China Evergrande Group is set to resume trading Thursday after the cash-strapped developer terminated discussions to sell its property-management arm, a deal that would have given it a major cash infusion.
It might be tempting for homebuyers to choose a cheaper variable mortgage rate over a fixed rate right now, but one mortgage expert warns those buyers might be “rolling the dice” – especially if the Bank of Canada is forced to hike its benchmark interest rate sooner than expected.
RBC CEO sounds the alarm on housing; urges governments to act 'reasonably quickly'
Noah Zivitz, Managing Editor, BNN
Royal Bank of Canada President and CEO David McKay
, THE CANADIAN PRESS/Graham Hughes
The chief executive of Canada’s most valuable company is sounding the alarm on runaway house prices in Toronto and Vancouver.
“I’m increasingly concerned by the unhealthy combination of factors that have driven the market to the current point of strain,” RBC CEO Dave McKay said in his opening remarks at the bank’s annual general meeting in Toronto on Thursday.
“Long-time persistent supply and demand imbalances in the GTA and Vancouver, low interest rates, and speculative activity. All of these factors are mixing to push prices up to unsustainable levels, stressing household balance sheets and locking many people out of the housing market.”
Speaking with reporters after the annual meeting, McKay noted that one of the tools typically used to tame the housing market – higher interest rates – isn’t an option right now.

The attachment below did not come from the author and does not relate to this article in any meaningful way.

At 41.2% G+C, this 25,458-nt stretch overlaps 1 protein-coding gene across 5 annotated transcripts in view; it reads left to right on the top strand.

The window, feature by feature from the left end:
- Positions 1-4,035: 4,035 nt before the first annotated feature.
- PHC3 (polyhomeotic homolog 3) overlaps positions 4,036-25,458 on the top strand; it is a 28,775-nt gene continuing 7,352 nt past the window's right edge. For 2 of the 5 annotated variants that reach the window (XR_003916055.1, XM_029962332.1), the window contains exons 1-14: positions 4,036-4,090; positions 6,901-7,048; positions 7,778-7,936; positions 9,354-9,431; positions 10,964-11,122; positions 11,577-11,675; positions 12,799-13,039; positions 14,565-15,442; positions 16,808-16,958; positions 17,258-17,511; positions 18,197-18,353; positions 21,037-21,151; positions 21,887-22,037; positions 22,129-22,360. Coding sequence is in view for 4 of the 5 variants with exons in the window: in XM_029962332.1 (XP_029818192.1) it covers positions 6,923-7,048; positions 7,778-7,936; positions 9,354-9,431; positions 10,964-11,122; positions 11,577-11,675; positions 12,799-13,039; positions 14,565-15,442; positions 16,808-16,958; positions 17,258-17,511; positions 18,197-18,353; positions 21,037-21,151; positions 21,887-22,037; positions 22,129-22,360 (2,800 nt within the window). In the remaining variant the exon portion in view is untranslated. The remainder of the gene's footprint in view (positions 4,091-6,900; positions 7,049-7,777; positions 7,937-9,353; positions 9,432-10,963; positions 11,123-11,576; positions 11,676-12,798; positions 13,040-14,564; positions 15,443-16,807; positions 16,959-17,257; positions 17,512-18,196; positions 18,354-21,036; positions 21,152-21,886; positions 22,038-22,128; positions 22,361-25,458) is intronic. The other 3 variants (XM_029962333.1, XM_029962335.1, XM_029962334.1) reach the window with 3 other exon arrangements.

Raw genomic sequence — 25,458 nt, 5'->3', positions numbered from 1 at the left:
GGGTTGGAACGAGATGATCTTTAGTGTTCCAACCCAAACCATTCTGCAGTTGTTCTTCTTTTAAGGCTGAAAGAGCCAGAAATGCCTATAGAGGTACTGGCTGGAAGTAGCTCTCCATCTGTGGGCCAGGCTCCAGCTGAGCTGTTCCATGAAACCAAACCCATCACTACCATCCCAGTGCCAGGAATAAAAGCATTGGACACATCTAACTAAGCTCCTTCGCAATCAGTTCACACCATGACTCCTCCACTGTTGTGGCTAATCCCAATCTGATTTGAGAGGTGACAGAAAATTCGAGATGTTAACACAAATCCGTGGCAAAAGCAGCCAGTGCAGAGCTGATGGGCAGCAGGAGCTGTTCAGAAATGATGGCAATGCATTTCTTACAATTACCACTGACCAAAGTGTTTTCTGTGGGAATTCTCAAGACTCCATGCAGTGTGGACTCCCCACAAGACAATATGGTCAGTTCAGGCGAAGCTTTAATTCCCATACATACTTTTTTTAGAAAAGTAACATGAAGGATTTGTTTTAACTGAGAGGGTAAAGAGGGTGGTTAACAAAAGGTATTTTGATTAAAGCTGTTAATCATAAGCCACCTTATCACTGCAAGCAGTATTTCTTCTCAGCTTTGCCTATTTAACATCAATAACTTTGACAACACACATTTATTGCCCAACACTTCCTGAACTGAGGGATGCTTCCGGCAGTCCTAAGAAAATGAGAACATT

“Normally, higher rates of monetary policy would cool things down. But we’re in an environment now where we’re not able to raise rates; therefore, we have a highly stimulative monetary policy that’s adding to the problem,” McKay said. “When you have those conditions – strong demand, lack of supply, monetary conditions the way they are – you see speculators … [and] they exacerbate the price increases.”
RBC’s CEO said access to affordable housing is becoming a “distant dream”, especially in Vancouver and Toronto.
McKay said he welcomes recent housing measures announced by Ottawa, and he acknowledged Ontario and Toronto are studying the situation. He also encouraged all three levels of government to coordinate their strategies, “and to do so reasonably quickly.”
“Any single solution is unlikely to be successful on its own. A complex problem like this requires a multi-faceted solution, which addresses supply constraints and speculative forces and is mindful of the rate environment, which can be a moderating force,” he added.
Do you have confidence in politicians’ ability to improve housing affordability?